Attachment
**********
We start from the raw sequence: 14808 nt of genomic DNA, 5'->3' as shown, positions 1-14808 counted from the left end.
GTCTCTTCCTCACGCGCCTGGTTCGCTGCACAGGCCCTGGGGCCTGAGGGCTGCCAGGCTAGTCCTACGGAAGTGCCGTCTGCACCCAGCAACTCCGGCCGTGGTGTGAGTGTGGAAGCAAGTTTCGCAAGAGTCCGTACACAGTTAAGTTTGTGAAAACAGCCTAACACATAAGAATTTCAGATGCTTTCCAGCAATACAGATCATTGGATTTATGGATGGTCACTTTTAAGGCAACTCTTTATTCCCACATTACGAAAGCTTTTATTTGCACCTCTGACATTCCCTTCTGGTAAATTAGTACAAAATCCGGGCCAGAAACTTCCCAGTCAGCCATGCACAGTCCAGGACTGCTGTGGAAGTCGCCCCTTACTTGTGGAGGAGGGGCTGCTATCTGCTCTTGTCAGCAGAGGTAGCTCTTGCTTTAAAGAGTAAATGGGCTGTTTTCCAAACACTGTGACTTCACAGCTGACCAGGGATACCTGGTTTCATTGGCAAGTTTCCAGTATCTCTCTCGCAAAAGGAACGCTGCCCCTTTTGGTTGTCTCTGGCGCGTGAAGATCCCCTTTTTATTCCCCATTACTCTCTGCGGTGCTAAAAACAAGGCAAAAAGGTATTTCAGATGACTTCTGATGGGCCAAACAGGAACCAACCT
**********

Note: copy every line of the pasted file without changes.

We start from the raw sequence: 14808 nt of genomic DNA, 5'->3' as shown, positions 1-14808 counted from the left end.
GTCTCTTCCTCACGCGCCTGGTTCGCTGCACAGGCCCTGGGGCCTGAGGGCTGCCAGGCTAGTCCTACGGAAGTGCCGTCTGCACCCAGCAACTCCGGCCGTGGTGTGAGTGTGGAAGCAAGTTTCGCAAGAGTCCGTACACAGTTAAGTTTGTGAAAACAGCCTAACACATAAGAATTTCAGATGCTTTCCAGCAATACAGATCATTGGATTTATGGATGGTCACTTTTAAGGCAACTCTTTATTCCCACATTACGAAAGCTTTTATTTGCACCTCTGACATTCCCTTCTGGTAAATTAGTACAAAATCCGGGCCAGAAACTTCCCAGTCAGCCATGCACAGTCCAGGACTGCTGTGGAAGTCGCCCCTTACTTGTGGAGGAGGGGCTGCTATCTGCTCTTGTCAGCAGAGGTAGCTCTTGCTTTAAAGAGTAAATGGGCTGTTTTCCAAACACTGTGACTTCACAGCTGACCAGGGATACCTGGTTTCATTGGCAAGTTTCCAGTATCTCTCTCGCAAAAGGAACGCTGCCCCTTTTGGTTGTCTCTGGCGCGTGAAGATCCCCTTTTTATTCCCCATTACTCTCTGCGGTGCTAAAAACAAGGCAAAAAGGTATTTCAGATGACTTCTGATGGGCCAAACAGGAACCAACCT